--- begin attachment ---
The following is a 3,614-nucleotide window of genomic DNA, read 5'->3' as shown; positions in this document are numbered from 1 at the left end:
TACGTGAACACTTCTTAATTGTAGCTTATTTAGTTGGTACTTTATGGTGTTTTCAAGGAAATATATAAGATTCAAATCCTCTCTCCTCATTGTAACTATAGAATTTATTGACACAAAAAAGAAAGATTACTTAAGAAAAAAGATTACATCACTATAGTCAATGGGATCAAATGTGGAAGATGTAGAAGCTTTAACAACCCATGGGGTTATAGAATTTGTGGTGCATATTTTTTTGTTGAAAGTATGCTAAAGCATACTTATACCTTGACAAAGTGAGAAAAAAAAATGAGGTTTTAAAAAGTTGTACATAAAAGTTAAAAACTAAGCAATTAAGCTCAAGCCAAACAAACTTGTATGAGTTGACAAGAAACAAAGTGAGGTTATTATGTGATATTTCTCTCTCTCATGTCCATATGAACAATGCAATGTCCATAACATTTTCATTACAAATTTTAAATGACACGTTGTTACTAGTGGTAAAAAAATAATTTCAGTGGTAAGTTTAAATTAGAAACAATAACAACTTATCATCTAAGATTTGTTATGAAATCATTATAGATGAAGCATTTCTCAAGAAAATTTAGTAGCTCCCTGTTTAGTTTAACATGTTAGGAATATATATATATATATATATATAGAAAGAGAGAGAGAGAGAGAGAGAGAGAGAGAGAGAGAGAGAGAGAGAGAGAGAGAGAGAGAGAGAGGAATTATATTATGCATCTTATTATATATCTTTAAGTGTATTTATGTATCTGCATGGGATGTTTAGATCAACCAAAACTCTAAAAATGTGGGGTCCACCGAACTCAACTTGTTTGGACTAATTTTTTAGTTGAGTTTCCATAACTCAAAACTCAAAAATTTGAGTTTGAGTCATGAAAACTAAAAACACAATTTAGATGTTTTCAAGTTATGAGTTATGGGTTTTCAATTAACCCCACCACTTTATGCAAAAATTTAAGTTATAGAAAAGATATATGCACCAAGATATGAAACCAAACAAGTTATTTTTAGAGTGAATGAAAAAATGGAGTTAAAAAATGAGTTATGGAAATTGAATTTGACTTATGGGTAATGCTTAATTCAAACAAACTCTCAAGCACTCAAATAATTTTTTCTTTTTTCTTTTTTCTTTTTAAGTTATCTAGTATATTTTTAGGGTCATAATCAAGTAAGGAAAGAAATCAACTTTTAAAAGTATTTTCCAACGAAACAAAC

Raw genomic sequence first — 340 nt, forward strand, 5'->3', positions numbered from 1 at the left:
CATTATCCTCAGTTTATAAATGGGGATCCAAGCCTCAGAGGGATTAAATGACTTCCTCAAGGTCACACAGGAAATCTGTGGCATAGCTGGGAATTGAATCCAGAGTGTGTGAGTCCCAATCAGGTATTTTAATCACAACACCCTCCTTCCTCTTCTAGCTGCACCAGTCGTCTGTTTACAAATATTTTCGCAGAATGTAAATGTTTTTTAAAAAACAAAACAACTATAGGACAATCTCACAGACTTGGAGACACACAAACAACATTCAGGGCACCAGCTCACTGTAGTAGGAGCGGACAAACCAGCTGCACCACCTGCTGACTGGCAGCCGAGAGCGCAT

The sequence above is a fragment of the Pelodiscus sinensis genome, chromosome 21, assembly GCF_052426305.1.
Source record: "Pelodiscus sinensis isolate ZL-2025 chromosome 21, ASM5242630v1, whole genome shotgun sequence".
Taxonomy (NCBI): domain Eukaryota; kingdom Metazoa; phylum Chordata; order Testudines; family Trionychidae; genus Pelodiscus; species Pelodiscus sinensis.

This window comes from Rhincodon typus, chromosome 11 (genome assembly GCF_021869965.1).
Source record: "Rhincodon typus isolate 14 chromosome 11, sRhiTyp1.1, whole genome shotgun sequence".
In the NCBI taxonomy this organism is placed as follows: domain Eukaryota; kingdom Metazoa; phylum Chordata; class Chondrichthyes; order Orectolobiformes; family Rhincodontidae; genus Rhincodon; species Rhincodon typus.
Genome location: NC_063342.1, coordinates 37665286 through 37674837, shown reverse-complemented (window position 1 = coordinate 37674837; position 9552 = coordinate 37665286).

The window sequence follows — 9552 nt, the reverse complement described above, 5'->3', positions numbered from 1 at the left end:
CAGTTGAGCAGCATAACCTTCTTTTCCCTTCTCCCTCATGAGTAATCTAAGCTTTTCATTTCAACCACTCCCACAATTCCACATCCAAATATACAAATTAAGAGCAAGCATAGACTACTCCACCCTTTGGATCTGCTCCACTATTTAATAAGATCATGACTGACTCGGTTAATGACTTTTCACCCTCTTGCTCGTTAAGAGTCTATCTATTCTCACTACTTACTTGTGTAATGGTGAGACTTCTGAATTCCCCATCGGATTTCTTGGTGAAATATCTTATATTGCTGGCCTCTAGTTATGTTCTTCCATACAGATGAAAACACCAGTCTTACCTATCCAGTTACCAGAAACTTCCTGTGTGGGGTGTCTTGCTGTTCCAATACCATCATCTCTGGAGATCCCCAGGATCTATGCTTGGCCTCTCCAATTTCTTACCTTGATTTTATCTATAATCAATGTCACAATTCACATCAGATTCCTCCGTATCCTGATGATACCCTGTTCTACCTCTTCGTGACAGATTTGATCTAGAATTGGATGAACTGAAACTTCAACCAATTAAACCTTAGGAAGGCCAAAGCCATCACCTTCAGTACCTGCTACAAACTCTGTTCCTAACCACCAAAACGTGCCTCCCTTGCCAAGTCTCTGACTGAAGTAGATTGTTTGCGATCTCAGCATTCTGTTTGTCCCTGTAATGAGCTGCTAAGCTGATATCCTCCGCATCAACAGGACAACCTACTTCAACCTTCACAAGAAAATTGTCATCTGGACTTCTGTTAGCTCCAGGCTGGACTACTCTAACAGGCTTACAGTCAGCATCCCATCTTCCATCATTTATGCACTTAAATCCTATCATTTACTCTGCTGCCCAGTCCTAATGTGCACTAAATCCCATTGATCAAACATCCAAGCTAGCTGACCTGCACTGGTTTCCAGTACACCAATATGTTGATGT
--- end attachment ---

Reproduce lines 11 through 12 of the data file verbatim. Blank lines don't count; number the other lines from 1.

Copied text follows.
Genome location: NC_063342.1, coordinates 37665286 through 37674837, shown reverse-complemented (window position 1 = coordinate 37674837; position 9552 = coordinate 37665286).

The window sequence follows — 9552 nt, the reverse complement described above, 5'->3', positions numbered from 1 at the left end: